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Which tense should be used in the following?

He is/was a former classmate of mine.

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    Both are valid, meaningful sentences; it depends on context, and what you're trying to say. So: what is the context, and what are you trying to say?
    – ruakh
    Jul 31, 2021 at 15:34
  • Downvoted because asker did not clarify the context after request.
    – LoremIpsum
    Aug 1, 2021 at 16:30

4 Answers 4

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If you're speaking in a past tense you would say 'was', but if you are speaking in the present tense it's 'is'. Since you are currently describing him in the present as a former classmate, you would say "he is a former classmate." If you want to say what he was, you would say "he was a classmate."

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    Re: "you are currently describing him in the present as a former classmate": How can you tell?
    – ruakh
    Jul 31, 2021 at 15:34
  • @Barmar That is logically true, but irrelevant to the grammar. If you say "He is a former classmate, and ten years ago we founded a company together" the mixture of present and past tenses are confusing. (The company was not founded ten years ago because he is still a former classmate now.) "He was a former classmate..." would be better. On the other hand "He is a former classmate, and we are now co-directors of a company we founded 10 years ago" would be fine.
    – alephzero
    Jul 31, 2021 at 17:01
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    "If you're speaking in a past tense, 'was'. If the present tense, 'is'." Looks like some sort of circular argument. He is asking precisely about which tense to use in this situation. You give no hint as to how to choose it. I really wonder how this has been upvoted six times.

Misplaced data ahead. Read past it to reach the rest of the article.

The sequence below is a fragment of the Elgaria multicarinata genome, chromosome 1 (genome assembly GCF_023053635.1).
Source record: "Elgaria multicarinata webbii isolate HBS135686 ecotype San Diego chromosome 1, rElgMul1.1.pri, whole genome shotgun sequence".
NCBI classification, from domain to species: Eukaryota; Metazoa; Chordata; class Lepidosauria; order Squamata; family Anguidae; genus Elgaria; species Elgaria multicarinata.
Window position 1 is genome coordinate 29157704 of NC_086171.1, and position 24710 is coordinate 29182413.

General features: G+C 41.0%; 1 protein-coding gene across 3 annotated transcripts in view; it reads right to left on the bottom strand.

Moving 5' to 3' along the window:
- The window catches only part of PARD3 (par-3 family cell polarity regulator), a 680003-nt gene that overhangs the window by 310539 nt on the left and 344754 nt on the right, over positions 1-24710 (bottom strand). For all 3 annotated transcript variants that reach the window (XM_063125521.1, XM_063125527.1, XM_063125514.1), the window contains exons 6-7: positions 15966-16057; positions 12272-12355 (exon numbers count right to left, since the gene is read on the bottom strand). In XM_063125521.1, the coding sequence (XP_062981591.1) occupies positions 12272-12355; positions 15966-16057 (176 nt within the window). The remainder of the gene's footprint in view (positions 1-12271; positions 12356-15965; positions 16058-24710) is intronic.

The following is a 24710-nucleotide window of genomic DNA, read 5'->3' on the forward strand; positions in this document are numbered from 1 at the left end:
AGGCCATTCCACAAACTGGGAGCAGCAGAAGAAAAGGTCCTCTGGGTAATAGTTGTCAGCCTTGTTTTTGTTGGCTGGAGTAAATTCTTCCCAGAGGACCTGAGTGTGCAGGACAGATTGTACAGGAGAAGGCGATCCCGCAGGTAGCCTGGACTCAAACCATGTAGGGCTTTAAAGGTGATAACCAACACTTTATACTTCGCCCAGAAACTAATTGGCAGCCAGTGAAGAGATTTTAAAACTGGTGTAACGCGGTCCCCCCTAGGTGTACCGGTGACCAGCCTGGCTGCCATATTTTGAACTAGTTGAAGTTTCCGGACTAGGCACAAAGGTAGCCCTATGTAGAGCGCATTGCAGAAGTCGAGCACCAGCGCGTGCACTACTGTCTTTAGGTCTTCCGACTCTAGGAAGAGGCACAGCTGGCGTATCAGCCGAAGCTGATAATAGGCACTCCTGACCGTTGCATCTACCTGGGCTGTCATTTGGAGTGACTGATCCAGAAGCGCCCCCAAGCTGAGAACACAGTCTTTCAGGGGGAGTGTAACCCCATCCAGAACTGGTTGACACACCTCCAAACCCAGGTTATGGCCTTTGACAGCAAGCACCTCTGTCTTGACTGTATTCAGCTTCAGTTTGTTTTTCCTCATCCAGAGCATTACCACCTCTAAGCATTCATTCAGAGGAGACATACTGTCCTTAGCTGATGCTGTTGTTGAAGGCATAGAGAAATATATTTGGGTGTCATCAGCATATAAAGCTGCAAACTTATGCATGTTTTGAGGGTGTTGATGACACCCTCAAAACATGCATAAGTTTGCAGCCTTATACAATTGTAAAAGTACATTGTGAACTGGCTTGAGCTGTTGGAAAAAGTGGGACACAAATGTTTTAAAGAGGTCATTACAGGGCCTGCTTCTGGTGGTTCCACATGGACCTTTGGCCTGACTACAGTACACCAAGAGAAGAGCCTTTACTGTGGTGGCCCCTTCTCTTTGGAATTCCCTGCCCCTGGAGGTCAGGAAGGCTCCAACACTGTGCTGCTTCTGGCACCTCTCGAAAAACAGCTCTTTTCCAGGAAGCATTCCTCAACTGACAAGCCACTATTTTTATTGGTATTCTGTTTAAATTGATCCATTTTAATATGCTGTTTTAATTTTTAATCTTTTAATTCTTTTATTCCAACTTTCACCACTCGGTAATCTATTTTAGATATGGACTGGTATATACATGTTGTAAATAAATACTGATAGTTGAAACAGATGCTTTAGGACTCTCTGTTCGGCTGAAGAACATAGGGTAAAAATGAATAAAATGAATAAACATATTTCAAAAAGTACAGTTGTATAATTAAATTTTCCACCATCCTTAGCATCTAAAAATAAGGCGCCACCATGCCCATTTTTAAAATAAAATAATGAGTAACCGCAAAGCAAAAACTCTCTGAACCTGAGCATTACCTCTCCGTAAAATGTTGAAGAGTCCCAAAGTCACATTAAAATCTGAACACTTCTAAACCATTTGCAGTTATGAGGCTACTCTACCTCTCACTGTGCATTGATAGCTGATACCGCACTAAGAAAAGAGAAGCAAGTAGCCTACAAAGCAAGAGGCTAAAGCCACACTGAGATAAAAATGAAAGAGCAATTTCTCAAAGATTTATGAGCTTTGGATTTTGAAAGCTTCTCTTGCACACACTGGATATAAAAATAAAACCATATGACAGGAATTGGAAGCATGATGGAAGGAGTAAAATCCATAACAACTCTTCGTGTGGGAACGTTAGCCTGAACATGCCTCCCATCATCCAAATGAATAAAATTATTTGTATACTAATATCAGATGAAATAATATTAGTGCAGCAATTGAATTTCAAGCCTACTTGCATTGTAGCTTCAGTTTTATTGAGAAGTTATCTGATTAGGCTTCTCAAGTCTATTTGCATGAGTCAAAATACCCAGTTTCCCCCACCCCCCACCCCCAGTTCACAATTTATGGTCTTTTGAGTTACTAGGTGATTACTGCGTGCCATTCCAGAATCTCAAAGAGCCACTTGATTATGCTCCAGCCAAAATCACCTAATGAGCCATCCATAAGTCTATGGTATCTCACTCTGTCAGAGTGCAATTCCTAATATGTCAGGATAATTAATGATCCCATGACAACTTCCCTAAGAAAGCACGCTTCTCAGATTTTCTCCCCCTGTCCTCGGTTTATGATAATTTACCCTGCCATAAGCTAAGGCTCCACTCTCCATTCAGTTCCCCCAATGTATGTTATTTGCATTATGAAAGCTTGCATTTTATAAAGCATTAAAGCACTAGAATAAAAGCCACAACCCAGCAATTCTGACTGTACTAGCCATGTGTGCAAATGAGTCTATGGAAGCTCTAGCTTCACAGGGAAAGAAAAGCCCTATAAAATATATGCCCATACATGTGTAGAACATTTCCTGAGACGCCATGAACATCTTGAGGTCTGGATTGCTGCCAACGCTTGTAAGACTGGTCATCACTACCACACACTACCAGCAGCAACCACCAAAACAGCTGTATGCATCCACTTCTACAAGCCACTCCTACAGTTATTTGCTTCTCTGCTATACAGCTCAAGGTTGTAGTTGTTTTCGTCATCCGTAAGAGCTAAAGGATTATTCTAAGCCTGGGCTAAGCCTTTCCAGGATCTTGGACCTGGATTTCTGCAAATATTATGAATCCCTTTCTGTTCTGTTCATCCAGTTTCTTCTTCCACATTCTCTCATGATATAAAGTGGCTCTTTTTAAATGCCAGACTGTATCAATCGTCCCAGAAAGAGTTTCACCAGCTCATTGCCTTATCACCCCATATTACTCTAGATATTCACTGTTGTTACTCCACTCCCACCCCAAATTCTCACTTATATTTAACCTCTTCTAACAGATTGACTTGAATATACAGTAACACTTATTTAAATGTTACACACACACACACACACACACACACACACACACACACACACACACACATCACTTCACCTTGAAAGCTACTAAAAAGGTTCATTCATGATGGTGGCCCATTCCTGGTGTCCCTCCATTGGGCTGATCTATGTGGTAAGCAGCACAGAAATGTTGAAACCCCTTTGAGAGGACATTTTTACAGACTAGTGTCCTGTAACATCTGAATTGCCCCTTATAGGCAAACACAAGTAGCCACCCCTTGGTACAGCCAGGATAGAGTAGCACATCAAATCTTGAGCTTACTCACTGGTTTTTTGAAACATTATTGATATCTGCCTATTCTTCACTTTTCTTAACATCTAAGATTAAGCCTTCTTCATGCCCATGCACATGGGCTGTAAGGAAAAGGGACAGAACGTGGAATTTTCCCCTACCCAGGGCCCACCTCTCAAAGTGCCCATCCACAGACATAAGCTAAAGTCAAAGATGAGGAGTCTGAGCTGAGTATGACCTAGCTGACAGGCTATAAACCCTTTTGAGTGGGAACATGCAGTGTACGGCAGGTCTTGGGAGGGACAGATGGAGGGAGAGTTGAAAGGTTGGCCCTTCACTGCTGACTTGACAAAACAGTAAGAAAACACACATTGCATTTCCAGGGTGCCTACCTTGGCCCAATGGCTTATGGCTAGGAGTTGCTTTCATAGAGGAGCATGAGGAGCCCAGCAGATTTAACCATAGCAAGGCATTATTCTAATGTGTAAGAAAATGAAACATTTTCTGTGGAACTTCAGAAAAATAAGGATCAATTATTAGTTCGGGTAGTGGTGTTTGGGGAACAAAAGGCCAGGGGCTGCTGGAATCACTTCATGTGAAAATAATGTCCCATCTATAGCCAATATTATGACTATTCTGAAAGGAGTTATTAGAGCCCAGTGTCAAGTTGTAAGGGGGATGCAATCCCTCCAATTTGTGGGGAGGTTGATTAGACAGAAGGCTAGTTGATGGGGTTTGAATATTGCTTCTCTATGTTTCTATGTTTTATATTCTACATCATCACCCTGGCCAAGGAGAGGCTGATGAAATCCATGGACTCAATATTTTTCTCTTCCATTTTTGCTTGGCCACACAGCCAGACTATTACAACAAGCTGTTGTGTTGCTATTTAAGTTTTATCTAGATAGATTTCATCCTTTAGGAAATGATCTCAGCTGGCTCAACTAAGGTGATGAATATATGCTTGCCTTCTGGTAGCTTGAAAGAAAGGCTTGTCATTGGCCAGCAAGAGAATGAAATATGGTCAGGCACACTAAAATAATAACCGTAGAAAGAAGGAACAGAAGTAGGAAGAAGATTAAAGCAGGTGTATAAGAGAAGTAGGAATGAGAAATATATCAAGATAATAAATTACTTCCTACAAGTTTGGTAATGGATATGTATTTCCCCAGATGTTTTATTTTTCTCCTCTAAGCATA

– LoremIpsum
    Jul 31, 2021 at 23:39
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The rule in this case is simple.

If the person you are describing is alive, you should say: he is a former classmate of mine.

If the person you are describing is dead, you should say: he was a former classmate of mine.

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    This is not entirely correct. It's true that if the person is dead, then we say "was" (the implication being "[...] when he was alive"); but that's not the only situation where we say "was".
    – ruakh
    Jul 31, 2021 at 15:31
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    He was a former classmate, then we decided to start a company together Jul 31, 2021 at 16:51
  • If the person is dead, certainly "was" would be the correct form. If alive, either form could be used, although "former" along with "was" is a bit redundant. Thus, either "he is a former classmate..." or "he was a classmate...", so long as from the context it's clear that he is still alive.
    – Phil Perry
    Jul 31, 2021 at 19:42
  • @ruakh I don't see how it is helpful to say "that's not the only situation where we say 'was'" without giving at least one of such situations as an example to prove your point.
    – LoremIpsum
    Jul 31, 2021 at 23:36
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    @SyedDanishAmar: I see that I've offended you. That was not my intention; I'm sorry.
    – ruakh
    Aug 1, 2021 at 16:38
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A former classmate is someone who was a classmate in the past, but they're no t a classmate now.

Normally you would use "is". If someone was a former classmate in the past, they're still a former classmate now.

An exception would be if you were classmates in the past, stopped being classmates (one of you graduated, changed schools, etc.), and then became classmates again, and you still are classmates. Then you need to use the past tense to refer to the time when you were not classmates.

Last month he was a former classmate. Now we are classmates again.

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"Former classmate" is a status that someone either has or does not have at any given moment in time. As with other sentences, the tense is primarily driven by what you are trying to communicate. It may be a bit more confusing here because the term "former classmate" involves events that are in the past relative to the time at which the status applies.

If you are talking about the person's current status (present tense), you can say

He is a former classmate.

meaning he was a classmate some time ago and is no longer a classmate. If you are talking about the person's status at a previous time (past tense), you can say

He was a former classmate.

meaning he was a classmate some time before the time you are talking about and was no longer a classmate at the time you are talking about.

So, "former" has its own temporal meaning that layers on top of whatever tense you use.

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